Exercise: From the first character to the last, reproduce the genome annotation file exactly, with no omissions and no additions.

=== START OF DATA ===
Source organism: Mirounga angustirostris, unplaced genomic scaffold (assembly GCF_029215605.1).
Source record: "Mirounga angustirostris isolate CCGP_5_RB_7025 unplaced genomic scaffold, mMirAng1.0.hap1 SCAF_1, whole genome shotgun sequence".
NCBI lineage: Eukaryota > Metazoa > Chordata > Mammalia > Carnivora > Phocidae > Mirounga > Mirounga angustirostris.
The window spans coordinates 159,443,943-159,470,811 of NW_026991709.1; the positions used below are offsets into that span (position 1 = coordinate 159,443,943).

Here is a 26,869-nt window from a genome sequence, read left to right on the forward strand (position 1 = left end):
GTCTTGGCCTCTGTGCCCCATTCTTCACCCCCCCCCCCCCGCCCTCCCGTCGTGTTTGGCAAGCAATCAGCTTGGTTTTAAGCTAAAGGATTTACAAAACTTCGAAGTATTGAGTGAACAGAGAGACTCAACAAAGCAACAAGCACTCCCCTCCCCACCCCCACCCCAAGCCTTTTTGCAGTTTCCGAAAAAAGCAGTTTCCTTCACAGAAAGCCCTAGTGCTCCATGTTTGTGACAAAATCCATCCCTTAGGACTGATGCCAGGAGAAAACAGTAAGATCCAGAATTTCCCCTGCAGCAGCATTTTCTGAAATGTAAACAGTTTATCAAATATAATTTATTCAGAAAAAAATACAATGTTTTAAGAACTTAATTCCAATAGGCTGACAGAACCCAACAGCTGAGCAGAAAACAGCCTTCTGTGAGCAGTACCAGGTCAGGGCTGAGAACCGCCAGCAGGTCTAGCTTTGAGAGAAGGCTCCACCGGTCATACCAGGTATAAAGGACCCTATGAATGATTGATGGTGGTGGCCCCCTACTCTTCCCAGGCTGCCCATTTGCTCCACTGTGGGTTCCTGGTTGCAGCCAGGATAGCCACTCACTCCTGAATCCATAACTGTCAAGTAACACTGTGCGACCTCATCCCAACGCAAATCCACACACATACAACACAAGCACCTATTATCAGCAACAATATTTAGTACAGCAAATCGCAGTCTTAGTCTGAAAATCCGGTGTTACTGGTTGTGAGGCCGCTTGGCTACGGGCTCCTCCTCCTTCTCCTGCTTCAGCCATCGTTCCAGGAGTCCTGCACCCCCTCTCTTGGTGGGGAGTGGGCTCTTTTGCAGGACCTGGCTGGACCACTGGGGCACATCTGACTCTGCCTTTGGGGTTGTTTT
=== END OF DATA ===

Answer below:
Source organism: Mirounga angustirostris, unplaced genomic scaffold (assembly GCF_029215605.1).
Source record: "Mirounga angustirostris isolate CCGP_5_RB_7025 unplaced genomic scaffold, mMirAng1.0.hap1 SCAF_1, whole genome shotgun sequence".
NCBI lineage: Eukaryota > Metazoa > Chordata > Mammalia > Carnivora > Phocidae > Mirounga > Mirounga angustirostris.
The window spans coordinates 159,443,943-159,470,811 of NW_026991709.1; the positions used below are offsets into that span (position 1 = coordinate 159,443,943).

Here is a 26,869-nt window from a genome sequence, read left to right on the forward strand (position 1 = left end):
GTCTTGGCCTCTGTGCCCCATTCTTCACCCCCCCCCCCCCGCCCTCCCGTCGTGTTTGGCAAGCAATCAGCTTGGTTTTAAGCTAAAGGATTTACAAAACTTCGAAGTATTGAGTGAACAGAGAGACTCAACAAAGCAACAAGCACTCCCCTCCCCACCCCCACCCCAAGCCTTTTTGCAGTTTCCGAAAAAAGCAGTTTCCTTCACAGAAAGCCCTAGTGCTCCATGTTTGTGACAAAATCCATCCCTTAGGACTGATGCCAGGAGAAAACAGTAAGATCCAGAATTTCCCCTGCAGCAGCATTTTCTGAAATGTAAACAGTTTATCAAATATAATTTATTCAGAAAAAAATACAATGTTTTAAGAACTTAATTCCAATAGGCTGACAGAACCCAACAGCTGAGCAGAAAACAGCCTTCTGTGAGCAGTACCAGGTCAGGGCTGAGAACCGCCAGCAGGTCTAGCTTTGAGAGAAGGCTCCACCGGTCATACCAGGTATAAAGGACCCTATGAATGATTGATGGTGGTGGCCCCCTACTCTTCCCAGGCTGCCCATTTGCTCCACTGTGGGTTCCTGGTTGCAGCCAGGATAGCCACTCACTCCTGAATCCATAACTGTCAAGTAACACTGTGCGACCTCATCCCAACGCAAATCCACACACATACAACACAAGCACCTATTATCAGCAACAATATTTAGTACAGCAAATCGCAGTCTTAGTCTGAAAATCCGGTGTTACTGGTTGTGAGGCCGCTTGGCTACGGGCTCCTCCTCCTTCTCCTGCTTCAGCCATCGTTCCAGGAGTCCTGCACCCCCTCTCTTGGTGGGGAGTGGGCTCTTTTGCAGGACCTGGCTGGACCACTGGGGCACATCTGACTCTGCCTTTGGGGTTGTTTT